Monday, 30 June 2014

Playing the victim game.

It’s been a while since I left my abuser but last week suddenly a wave of anger swept over me. It seems odd that I have become so angry and bitter at this stage, I can only think that it’s now I have started to heal that I finally have the strength and energy for anger. Thinking about what he did to my children has made my blood boil. I’ve seen red and I’ve acted on my anger. Once again I didn’t give it to God as I posted about all those weeks ago.

It was probably very unwise but I acted on my anger by publically “outing” my abuser. I don’t know what came over me, but I knew the lies he’d been telling people and I went all over the forums he posts on, all over facebook and twitter and set the record straight. It didn’t really achieve anything other than making me look like a crazy bunny boiler and playing into his story of the vindictive ex out to get him.

During all this though something stood out to me. One of his friends commented that this was not the behaviour of an abuse victim. 

Which makes me wonder: What is the behaviour of an abuse victim?

This notion that abuse victims behave in a certain way has been a part of every decision making process, every conscious behaviour since I left him. There’s always the question of “if I do this will people believe me?” and “am I behaving appropriately as a victim.” Being believed is important. It’s not just important for our self respect and our healing, it’s important for our safety. Scarily judges and magistrates in family courts make decisions about our children’s futures not only on the evidence in front of them (which in abuse cases is often very scant) but also on how we present in court. Being able to “present” as a victim is important.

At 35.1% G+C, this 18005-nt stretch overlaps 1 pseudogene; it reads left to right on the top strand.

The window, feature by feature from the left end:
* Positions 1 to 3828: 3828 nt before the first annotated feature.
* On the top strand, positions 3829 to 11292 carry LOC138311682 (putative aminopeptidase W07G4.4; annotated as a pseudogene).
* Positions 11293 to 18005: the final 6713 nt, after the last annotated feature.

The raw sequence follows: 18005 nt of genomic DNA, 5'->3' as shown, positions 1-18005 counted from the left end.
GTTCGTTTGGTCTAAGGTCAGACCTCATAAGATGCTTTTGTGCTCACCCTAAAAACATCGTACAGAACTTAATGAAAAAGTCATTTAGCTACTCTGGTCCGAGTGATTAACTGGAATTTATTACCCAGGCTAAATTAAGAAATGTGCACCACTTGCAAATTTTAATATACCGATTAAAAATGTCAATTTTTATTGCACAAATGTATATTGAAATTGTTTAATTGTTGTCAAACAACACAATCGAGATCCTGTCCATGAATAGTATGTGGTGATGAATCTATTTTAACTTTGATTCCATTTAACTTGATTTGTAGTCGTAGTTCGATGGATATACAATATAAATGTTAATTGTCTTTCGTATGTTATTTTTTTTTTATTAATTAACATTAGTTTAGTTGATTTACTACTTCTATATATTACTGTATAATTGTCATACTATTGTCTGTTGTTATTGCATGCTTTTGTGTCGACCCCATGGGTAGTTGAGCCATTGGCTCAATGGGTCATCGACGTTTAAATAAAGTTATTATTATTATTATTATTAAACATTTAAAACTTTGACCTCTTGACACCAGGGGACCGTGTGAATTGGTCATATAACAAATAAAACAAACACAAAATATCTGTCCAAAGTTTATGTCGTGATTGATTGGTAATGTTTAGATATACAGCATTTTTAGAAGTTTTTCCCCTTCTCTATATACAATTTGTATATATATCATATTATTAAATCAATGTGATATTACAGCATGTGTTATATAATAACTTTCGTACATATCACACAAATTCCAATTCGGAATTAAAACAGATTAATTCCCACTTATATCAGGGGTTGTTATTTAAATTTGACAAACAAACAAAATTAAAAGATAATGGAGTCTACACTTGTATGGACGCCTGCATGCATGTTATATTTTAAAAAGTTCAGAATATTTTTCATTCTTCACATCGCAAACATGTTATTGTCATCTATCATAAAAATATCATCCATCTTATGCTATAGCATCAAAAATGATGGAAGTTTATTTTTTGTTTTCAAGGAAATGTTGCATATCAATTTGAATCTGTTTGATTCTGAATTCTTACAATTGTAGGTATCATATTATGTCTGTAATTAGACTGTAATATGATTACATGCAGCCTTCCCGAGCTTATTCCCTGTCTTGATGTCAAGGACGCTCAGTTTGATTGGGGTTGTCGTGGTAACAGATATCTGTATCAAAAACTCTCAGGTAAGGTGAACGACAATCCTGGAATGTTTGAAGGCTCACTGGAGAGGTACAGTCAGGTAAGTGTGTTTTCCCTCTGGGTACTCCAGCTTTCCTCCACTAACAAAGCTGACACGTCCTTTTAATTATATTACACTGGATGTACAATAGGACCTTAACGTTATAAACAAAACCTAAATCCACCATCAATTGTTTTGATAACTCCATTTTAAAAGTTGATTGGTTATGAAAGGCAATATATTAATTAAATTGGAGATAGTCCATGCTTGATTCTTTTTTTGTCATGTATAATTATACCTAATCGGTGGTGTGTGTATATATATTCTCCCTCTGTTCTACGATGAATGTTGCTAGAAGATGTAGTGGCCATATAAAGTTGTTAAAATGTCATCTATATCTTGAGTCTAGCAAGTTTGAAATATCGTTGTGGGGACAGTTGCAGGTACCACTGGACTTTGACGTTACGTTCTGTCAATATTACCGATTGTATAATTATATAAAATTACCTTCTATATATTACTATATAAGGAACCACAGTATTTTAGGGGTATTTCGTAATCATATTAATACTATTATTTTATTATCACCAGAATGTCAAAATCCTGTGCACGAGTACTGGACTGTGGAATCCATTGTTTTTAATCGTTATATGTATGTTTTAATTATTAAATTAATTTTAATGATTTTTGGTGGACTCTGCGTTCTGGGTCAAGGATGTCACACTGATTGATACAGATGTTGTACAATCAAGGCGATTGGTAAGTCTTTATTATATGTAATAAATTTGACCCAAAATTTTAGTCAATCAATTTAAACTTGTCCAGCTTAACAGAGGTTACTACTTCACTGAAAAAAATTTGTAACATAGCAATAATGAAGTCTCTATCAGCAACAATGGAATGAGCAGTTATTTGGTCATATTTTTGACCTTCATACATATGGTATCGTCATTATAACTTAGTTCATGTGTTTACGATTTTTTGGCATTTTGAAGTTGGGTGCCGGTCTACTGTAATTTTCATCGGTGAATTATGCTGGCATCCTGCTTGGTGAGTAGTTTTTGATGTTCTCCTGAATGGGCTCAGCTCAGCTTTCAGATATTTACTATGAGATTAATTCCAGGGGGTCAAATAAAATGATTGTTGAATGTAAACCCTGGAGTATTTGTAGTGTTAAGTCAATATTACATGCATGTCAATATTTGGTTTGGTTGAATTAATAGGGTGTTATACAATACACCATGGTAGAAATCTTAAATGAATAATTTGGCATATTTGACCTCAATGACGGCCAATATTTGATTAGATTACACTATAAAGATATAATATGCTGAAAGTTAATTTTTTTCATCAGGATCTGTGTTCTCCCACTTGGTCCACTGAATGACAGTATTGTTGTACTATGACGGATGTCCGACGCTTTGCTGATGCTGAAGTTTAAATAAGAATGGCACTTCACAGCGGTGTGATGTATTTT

And this is wrong. My abuser loves to “play the victim” I don’t want to. In fact I don’t want to be a victim anymore. I’m not saying going on the attack is the right thing to do, but so what if I do? if someone who has escaped abuse makes a choice not to be “a victim” anymore why does that make their experience any less believable? My husband’s friend is right, I’m not the ‘victim type’ I’m a loud mouthed, argumentative, bolshy, sometimes abrasive, intelligent, capable woman; but none of that stopped me from being abused. What those personality traits do mean is that I react differently to my experience to how someone quieter and more reserved might, they also mean that once I am free of the abuse I am likely to begin to fight back, and am certainly likely to say “I will never be a victim again” This should not make my experience less believable.

We all respond differently to trauma. It is not for anyone to judge the truth of a situation based on the reaction of the victim to that situation. I have met victims who are scared to leave the home and victims who go out clubbing every weekend. I have met victims who say they never want to have a relationship ever again and victims who jump straight into another one. I have met victims who never want to see their abuser again and victims who still love him and can’t keep away. I have met victims who are saddened at their relationship ending and victims who are overjoyed. I have met victims who are wise and take good advice to stay away, and victims more like myself who trip up, make mistakes and often get it wrong.

It’s a terrible indictment of society that some people make judgements on whether abuse took place, or worse; whether it was justifiable based on the persona of the victim. Personally I can’t actually fathom out how I am supposed to behave in these peoples eyes, but frankly it doesn’t matter because I refuse to remain a victim and I refuse to play the games my husband is playing.  


  1. Your ex's friend was right, but only in one way - it is not the behaviour of an abuse victim because YOU ARE NO LONGER A VICTIM!

  2. Exaclty, I hope that came accross ;o)


Thanks for your comments and encouragement.